Yanis Varoufakis did not leave his position as Greek finance minister silently, as Alexis Tsipras and the Troika would have wanted him to do it. In fact, he has lost no interest in the Greek situation after the agreement with the bankers was signed by the Prime Minister.
In a new post on his personal blog, the former Greek minister details the consequences of the agreement which has now been voted by the Greek Parliament, which most experts agree is the surrender of sovereignty by Greece to the Eurogroup.
Among other things, Varoufakis notes that the Troika’s new austerity measures in Greece are aimed at weakening the Greek people and dismissing the government of Syriza.
The former Greek minister labeled the Troika as an aggressor and the party guilty of the crisis in the Greek economy. This opinion has been shared even by the IMF, which has publicly accepted that austerity has hurt, not helped the Greek recovery.
The Eurogroup wants “to subdue Greece via fiscal waterboarding” wrote Varoufakis referring to package of measures approved by the Greek government as part of the agreement with creditors.
“The troika demands complete control of the way the budget is balanced in Greece, in order to fully control the magnitude of the austerity imposed,” he reiterated economist.
By accepting the agreement, reiterated Varoufakis, Syriza accepted the “humiliation” and the “lies” of the Eurogroup, as the deterioration of the Greek economy is the result of “suffocating tactics from creditors”.
“The troika closed Greek banks to force the government to capitulate,” said Varoufakis. “And now they ask the Greek government to invite them to return to Athens as conquerors”.
Parliament Approves Troika plan. Now what?
After the approval of the agreement signed with the creditors, Alexis Tsipras is now preparing to reshape his government, according to local media.
The vote against the agreement by 32 Syriza MPs, six abstentions and one no show deprives the parliamentary coalition of an absolute majority in the House, which will complicate the drafting of bills arising from the third financial bailout.
“The result of the vote shows a serious split in the unity of Syriza in parliament,” admitted this morning Gavriil Sakelaridis, a government spokesman.
So, what is Tsipras to do now?
1. Government reshuffle
Replacing the rebel ministers who voted against the agreement and some of which have also stated that they have no intention of resigning.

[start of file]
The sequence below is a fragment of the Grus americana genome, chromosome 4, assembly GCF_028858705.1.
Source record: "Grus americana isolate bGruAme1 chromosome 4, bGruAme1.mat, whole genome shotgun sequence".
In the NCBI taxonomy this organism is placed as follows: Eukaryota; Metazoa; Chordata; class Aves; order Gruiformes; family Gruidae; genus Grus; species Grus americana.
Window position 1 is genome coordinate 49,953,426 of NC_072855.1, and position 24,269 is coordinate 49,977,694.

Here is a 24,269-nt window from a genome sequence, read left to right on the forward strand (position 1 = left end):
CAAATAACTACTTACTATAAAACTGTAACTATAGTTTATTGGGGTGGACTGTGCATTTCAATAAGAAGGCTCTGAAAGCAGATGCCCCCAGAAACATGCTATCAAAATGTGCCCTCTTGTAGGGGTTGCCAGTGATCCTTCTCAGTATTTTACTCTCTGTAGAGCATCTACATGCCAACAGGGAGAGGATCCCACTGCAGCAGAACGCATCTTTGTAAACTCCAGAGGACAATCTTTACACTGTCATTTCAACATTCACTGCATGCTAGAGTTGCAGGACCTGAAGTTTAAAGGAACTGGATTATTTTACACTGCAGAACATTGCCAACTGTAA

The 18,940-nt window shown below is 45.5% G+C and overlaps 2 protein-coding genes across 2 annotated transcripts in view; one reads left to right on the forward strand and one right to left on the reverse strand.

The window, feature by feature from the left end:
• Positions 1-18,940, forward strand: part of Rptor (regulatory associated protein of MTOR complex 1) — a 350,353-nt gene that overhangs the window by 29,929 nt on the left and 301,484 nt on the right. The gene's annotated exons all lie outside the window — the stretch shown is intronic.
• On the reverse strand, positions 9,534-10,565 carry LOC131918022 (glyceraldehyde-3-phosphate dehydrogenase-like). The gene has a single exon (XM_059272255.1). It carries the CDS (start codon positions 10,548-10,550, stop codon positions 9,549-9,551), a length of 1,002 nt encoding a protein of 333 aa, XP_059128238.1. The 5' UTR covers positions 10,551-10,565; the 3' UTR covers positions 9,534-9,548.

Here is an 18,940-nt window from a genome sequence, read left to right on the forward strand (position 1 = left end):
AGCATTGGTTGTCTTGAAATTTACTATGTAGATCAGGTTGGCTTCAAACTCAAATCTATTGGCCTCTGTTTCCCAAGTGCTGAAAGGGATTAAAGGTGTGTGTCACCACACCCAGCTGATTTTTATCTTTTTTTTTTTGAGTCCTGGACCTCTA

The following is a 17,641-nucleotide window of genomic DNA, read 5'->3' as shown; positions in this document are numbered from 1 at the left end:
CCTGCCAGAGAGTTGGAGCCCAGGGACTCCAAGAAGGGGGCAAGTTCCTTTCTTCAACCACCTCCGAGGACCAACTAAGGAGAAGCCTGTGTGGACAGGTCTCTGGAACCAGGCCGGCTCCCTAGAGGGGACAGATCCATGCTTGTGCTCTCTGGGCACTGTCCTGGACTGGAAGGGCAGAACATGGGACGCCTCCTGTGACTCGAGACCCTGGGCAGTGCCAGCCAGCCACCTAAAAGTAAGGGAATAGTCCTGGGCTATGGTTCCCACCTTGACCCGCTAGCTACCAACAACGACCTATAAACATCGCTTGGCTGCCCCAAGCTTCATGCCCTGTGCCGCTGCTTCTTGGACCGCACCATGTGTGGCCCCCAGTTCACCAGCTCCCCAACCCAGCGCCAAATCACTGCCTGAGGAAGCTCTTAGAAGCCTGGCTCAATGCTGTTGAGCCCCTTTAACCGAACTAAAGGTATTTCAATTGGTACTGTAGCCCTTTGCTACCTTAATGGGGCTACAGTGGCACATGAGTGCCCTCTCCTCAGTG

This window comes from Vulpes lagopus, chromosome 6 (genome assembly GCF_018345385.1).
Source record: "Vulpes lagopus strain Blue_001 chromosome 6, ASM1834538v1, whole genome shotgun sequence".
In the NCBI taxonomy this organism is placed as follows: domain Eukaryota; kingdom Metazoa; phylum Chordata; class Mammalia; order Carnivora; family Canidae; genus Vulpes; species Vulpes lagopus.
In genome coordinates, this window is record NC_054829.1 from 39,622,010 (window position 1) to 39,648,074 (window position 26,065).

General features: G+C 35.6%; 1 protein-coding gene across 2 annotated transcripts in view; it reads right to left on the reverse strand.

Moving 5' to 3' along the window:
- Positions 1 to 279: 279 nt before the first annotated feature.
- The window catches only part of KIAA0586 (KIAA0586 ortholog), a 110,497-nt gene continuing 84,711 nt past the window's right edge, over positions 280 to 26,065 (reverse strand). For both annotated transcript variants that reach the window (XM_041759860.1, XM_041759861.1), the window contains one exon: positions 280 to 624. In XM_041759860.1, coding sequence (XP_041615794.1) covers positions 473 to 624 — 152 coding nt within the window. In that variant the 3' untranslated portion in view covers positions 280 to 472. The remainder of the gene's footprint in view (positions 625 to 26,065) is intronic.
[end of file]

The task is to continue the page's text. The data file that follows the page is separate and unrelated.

The move to replace former ministers is already ongoing after the number two of Finance, Nadia Valavani and Foreign Nikos Juntís, abandoned their positions in the last few days.
Tsipras could also replace Panayotis Lafazanis, Minister for Reconstruction Productive and Energy and leader of the influential platform from the radical Left wing party as well as the number two in defense, Kostas Ysichos and Deputy Minister of Social Security, Dimitris Stratoulis, who opposed the deal with the Troika.
2. National unity government
It is a hypothesis that has been head a lot because of the unanimous support for Tsipras by the coalition partner from the Greek Independent Party and its 13 deputies who voted for the government and its leader. Panos Kamenos , reiterated yesterday his unconditional support to the prime minister.
In addition, and in constrast to the Independent Party, the main party of the pro-European opposition, the Liberal Potami and its 17 members, excludes the possibility of participating in a coalition government.
3. Call for early elections
Although Tsipras himself has ruled out early elections at least until the third agreement is fully passed within a month, many believe that there will be early elections in the autumn, a challenge for the Prime Minister to go back to the polls against the most radical elements of Syriza.
According to recent surveys, Syriza leads all voting intentions with similar percentages to those obtained in the January elections.
After having arrived to an agreement in extremis we will all discover that the so-called financial rescue was not the solution for Greece.
The threat of a Grexit will come back to the headlines in 2 or 3 years. It is clear that the bailout is not technically well designed. It supposes one more dose of the same medicine that has brought Greece down and deep into the debt hole where it is now.
The conditions imposed by the Troika have also revealed another reality: the beginning of the end of the European project.
After seeing the way in which the Eurogroup treated Greece, a new formidable scar of distrust has been opened across Europe from north to south.
Countries like Spain, Portugal, Italy and France are now asking themselves what will happen when they hit the limits of austerity. Will the Eurogroup also punish them in the same way in which the Greeks were?